Arbitrary-beam headlights are another step closer, claims a German consortium.
Cars already exist in which cameras shape the headlight beam around other road users – maximising light on the road while minimising dazzle. These adaptive headlamps are based on forward-facing cameras and shaped mechanical shutters within the headlight.
With the advent of LEDs, headlamp developers have been trying to remove the mechanical shutters, and replace the light source with a matrix of LEDs. The idea is that the car’s computer will decide the beam pattern required on the road moment by moment, and that shape would be lit up in super-bright pixels and projected onto the road.
After 18 months of research, Osram and partners in the ‘µAFS’ headlamp project have reached a milestone – a lighting-grade LED chip with 256 pixels. “Up to now, pixel systems have been based on a large number of individual LEDs. The challenge was to define the light points during chip processing itself and enable them to be linked directly with the control system,” said Osram. “This is the first step to light sources with more than 1,000 pixels.”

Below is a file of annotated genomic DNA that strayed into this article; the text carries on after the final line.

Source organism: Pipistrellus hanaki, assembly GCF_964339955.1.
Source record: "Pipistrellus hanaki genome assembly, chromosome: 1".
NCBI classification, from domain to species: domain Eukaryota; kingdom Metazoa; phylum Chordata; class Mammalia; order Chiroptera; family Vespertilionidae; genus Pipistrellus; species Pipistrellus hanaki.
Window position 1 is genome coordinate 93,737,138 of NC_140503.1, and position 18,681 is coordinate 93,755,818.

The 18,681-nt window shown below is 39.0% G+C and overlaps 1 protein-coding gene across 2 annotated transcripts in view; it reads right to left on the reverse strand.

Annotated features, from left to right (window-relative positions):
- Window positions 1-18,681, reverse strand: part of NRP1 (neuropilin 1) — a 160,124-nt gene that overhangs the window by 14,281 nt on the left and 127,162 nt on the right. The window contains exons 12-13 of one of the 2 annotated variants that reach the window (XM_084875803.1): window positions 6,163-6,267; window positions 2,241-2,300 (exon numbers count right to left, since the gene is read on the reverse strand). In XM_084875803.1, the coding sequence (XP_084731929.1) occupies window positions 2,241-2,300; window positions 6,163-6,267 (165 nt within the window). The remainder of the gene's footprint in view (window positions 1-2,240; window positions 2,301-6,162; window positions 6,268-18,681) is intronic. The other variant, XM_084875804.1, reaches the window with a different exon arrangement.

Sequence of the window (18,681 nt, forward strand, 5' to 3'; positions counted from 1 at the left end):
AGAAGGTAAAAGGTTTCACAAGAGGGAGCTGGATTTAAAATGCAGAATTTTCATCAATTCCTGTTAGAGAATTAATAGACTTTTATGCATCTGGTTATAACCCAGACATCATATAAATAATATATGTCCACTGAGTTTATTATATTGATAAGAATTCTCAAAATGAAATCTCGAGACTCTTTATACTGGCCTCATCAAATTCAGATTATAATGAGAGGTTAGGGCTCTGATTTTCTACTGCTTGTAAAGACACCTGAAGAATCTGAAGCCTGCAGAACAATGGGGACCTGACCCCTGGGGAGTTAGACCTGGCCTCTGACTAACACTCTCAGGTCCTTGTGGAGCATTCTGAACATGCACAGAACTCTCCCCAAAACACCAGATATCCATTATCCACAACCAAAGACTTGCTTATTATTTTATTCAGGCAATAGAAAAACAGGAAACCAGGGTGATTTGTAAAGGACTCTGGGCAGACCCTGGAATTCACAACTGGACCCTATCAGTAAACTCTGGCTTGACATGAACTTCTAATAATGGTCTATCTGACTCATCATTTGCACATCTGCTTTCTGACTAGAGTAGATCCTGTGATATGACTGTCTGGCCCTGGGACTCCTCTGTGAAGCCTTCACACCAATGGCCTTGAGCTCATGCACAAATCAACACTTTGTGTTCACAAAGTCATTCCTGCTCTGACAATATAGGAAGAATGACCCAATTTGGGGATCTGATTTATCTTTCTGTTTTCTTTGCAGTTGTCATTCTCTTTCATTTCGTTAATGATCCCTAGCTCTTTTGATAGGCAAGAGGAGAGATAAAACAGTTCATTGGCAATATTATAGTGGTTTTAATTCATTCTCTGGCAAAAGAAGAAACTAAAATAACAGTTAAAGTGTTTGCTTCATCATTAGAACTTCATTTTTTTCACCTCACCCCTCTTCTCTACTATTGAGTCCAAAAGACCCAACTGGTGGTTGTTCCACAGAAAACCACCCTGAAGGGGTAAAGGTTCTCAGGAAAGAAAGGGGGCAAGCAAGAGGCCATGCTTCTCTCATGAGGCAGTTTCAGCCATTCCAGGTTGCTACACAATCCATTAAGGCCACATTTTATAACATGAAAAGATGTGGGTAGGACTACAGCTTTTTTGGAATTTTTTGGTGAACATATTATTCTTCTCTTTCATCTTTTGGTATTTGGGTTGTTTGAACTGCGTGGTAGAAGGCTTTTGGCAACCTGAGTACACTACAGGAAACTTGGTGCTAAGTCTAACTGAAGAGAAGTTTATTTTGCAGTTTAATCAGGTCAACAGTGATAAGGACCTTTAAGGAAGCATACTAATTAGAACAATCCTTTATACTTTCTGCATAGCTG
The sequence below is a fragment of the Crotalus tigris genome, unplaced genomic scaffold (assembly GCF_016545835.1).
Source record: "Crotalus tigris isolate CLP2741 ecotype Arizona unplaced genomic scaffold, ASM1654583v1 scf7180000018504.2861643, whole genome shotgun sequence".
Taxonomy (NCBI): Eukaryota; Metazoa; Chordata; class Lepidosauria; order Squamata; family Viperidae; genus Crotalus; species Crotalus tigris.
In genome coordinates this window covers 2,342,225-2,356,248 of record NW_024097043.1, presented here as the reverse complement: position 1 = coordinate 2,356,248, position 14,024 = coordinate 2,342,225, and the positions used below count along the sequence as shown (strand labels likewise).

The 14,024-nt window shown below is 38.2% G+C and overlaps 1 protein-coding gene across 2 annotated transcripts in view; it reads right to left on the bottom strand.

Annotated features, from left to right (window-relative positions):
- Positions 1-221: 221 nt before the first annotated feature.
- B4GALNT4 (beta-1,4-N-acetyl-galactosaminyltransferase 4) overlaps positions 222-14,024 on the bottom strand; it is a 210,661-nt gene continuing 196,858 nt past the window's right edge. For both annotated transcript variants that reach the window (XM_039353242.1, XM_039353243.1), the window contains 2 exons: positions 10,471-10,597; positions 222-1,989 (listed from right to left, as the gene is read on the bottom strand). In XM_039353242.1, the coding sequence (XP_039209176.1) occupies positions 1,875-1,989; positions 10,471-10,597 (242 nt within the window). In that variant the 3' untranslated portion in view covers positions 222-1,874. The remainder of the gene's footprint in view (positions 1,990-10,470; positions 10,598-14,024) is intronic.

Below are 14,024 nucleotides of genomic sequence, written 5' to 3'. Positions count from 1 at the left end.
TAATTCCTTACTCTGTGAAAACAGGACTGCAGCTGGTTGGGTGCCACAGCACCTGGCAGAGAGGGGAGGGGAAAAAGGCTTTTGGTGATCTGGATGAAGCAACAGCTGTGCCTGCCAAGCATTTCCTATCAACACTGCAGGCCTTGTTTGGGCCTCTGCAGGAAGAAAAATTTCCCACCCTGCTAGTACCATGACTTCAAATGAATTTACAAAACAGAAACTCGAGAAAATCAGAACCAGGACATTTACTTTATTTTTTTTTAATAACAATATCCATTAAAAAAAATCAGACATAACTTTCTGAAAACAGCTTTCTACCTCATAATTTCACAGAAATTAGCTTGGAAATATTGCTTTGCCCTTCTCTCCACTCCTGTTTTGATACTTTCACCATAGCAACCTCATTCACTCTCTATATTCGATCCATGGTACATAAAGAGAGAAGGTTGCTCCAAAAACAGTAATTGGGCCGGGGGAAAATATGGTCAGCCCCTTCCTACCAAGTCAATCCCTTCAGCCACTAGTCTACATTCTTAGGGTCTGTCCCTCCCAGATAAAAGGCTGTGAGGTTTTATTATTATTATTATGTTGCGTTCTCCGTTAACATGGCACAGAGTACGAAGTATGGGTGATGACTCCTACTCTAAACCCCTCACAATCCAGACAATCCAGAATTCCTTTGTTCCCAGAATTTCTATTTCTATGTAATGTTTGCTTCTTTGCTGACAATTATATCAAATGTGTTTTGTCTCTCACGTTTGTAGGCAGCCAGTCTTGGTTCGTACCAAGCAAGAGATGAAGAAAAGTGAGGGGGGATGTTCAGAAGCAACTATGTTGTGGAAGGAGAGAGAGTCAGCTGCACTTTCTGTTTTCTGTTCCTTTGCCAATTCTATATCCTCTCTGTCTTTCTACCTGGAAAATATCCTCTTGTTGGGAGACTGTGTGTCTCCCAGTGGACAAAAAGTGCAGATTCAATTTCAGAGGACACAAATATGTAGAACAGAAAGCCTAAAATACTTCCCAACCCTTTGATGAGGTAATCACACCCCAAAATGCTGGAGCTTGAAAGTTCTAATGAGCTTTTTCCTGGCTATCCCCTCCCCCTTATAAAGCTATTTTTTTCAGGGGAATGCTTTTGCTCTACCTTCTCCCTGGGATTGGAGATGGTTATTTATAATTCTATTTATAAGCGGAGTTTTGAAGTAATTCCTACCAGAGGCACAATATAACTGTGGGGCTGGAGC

Infineon, Fraunhofer IZM (Institute for Reliability and Microintegration), headlamp maker Hella, and Daimler are the other consortium members.
Osram made the LED structure and phosphor layer, Infineon developed the electronic driver chip, and specialist in mounting technology Fraunhofer IZM developed a way to connect the pixels to the driver chip.
Osram’s specialty lighting business will now create a module with electrical, mechanical and thermal interfaces based on the prototype.
“The two aspects of particular interest here are intelligent control and an appropriate connection to the vehicle bus to ensure extremely fine control of the light. µAFS project partners Hella and Daimler will then take over,” said Osram.
For more detail: Germany takes a step to imaging LED matrix headlamps